Posted on October 9, 2017 by Harish Krishnamurthy .
Maximum Likelihood Estimation (MLE) suffers from overfitting when number of samples are small. Suppose a coin is tossed 5 times and you have to estimate the probability of the coin toss event, then a Maximum Likelihood estimate dictates that the probability of the coin is (#Heads/#Total Coin Toss events). This would be estimate if we assumed that samples were generated according to the binomial distribution as shown in Figure 2. Consider an event where out of 5 different coin tosses, we ended up with all 5 heads or 4 heads and 1 tails. Then MLE value would be either a 1.0 or 0.8 which we know is not accurate as a fair coin has only two possibilities – either a heads or a tails and hence the unbiased coin tossing probability should be 0.5. We do know that as the number of coin tosses are increased, we could end up with a more realistic value of the coin toss probability value. To incorporate this belief, a conjugate prior is introduced. Here we shall illustrate with an experiment as to how we can arrive at a true value of the probability of the coin toss by incrementing the number of samples and harnessing the conjugate prior known as the Beta distribution.
A conjugate prior is a distribution that describes the distribution of the latent variable with a mathematical formulation similar to that of the likelihood.In the above scenario of a coin toss, if we assumed that the probability of the coin was a random variable that conformed to a probability distribution then, we can say that the probability of the coin was picked according to:
Where alpha and beta are parameters that can guide a beta distribution. The beta distribution has the same form of the binomial likelihood function:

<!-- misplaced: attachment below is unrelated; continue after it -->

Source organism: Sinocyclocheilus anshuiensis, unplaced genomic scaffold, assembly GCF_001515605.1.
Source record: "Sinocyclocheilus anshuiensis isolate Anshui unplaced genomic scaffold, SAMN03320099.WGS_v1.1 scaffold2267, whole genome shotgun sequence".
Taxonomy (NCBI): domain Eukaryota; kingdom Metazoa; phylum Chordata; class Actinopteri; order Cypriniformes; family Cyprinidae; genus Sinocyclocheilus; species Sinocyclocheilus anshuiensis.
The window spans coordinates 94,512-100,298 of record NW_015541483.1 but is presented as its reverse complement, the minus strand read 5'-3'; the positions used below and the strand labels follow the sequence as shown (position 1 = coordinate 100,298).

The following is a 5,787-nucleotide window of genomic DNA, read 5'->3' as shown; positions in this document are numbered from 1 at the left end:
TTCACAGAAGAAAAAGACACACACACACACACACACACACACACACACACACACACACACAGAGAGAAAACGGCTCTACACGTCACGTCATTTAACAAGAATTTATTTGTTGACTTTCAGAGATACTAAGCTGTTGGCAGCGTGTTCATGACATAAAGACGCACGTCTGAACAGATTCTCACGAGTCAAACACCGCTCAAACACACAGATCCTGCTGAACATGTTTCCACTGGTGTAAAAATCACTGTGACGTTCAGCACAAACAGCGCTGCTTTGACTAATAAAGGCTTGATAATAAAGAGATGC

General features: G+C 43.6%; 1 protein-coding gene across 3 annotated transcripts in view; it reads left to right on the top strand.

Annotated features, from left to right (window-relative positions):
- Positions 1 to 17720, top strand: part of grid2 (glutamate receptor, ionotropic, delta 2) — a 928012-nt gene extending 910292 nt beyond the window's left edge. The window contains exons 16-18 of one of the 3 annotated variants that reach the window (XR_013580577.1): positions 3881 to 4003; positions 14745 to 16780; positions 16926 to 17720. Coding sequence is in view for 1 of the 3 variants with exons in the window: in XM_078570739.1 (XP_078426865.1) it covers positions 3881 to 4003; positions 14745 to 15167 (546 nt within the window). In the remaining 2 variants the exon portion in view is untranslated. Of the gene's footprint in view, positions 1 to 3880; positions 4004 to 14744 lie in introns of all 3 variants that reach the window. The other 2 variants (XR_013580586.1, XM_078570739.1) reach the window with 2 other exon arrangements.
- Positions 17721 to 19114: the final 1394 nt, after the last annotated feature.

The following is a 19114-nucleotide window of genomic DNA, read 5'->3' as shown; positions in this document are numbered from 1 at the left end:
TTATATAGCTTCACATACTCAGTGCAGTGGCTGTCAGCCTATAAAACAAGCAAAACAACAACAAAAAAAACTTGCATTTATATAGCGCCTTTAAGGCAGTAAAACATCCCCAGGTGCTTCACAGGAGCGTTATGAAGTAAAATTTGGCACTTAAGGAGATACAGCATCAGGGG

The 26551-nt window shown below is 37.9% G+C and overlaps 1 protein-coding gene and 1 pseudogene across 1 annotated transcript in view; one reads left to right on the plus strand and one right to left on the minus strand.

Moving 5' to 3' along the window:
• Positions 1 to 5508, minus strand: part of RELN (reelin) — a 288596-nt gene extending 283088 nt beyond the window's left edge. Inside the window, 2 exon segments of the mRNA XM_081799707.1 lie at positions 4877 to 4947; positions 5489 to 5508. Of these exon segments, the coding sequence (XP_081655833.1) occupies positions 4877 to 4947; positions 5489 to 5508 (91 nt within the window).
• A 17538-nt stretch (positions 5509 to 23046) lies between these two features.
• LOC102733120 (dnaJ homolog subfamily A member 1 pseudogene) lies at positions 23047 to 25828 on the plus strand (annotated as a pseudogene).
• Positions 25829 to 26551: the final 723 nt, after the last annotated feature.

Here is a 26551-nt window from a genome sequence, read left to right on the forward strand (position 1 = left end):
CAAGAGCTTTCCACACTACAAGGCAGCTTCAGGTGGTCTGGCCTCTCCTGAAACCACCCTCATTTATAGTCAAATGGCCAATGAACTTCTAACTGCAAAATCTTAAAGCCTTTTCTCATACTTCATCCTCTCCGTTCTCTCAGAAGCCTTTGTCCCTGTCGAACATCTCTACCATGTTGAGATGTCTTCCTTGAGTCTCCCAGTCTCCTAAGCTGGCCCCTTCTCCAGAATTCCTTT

Hence, we can derive the probability of the coin toss as a posterior formulation:
which essentially implies that the probability of a coin toss is dependent on number of heads and number of tails. The mean and variance of the beta distribution is an indicator of the probability estimate and the uncertainty involved. We can see that the uncertainty or variance reduces as the number of samples increases.
Let us now simulate these from a sample of the data collected from Univ of California,
Berkeley where 40K coin tosses was performed.
Define the parameters of the distribution and the experiment. We have considered various coin tosses at different levels to see how the mean and variance behaves as the number of samples increases. The dataframe with the toss results are shown on the right. We shall now define some parameters such as the mean and the variance of the beta distribution.
Let us now plot various values of alpha and beta by increasing the number of samples.
We can now plot these values iteratively for smaller values that are shown below in dotted lines and the more
accurate estimates with larger samples plotted in dark lines.
You can see that at the values closer to 0.5 the variance is much lower and the mean is centered around it. This shows an example of how using conjugate priors and formulating a bayesian posterior will help us arrive at the true estimate.